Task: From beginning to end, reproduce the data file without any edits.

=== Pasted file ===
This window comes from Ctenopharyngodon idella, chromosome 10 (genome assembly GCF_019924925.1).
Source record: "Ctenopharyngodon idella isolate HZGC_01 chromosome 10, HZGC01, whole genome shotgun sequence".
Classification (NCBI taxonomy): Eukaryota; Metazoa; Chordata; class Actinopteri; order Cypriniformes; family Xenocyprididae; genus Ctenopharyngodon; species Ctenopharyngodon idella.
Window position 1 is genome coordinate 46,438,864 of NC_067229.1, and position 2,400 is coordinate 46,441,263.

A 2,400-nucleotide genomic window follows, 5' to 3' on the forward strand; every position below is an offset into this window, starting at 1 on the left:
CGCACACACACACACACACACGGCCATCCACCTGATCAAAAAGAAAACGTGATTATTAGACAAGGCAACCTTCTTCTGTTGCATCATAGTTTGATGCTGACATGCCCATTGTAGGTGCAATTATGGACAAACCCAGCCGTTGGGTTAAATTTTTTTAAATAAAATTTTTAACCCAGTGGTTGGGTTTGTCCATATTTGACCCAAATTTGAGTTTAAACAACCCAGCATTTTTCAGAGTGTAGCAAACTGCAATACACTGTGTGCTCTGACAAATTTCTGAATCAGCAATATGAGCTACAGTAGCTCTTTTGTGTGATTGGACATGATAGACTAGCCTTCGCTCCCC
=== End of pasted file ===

This window comes from Ctenopharyngodon idella, chromosome 10 (genome assembly GCF_019924925.1).
Source record: "Ctenopharyngodon idella isolate HZGC_01 chromosome 10, HZGC01, whole genome shotgun sequence".
Classification (NCBI taxonomy): Eukaryota; Metazoa; Chordata; class Actinopteri; order Cypriniformes; family Xenocyprididae; genus Ctenopharyngodon; species Ctenopharyngodon idella.
Window position 1 is genome coordinate 46,438,864 of NC_067229.1, and position 2,400 is coordinate 46,441,263.

A 2,400-nucleotide genomic window follows, 5' to 3' on the forward strand; every position below is an offset into this window, starting at 1 on the left:
CGCACACACACACACACACACGGCCATCCACCTGATCAAAAAGAAAACGTGATTATTAGACAAGGCAACCTTCTTCTGTTGCATCATAGTTTGATGCTGACATGCCCATTGTAGGTGCAATTATGGACAAACCCAGCCGTTGGGTTAAATTTTTTTAAATAAAATTTTTAACCCAGTGGTTGGGTTTGTCCATATTTGACCCAAATTTGAGTTTAAACAACCCAGCATTTTTCAGAGTGTAGCAAACTGCAATACACTGTGTGCTCTGACAAATTTCTGAATCAGCAATATGAGCTACAGTAGCTCTTTTGTGTGATTGGACATGATAGACTAGCCTTCGCTCCCC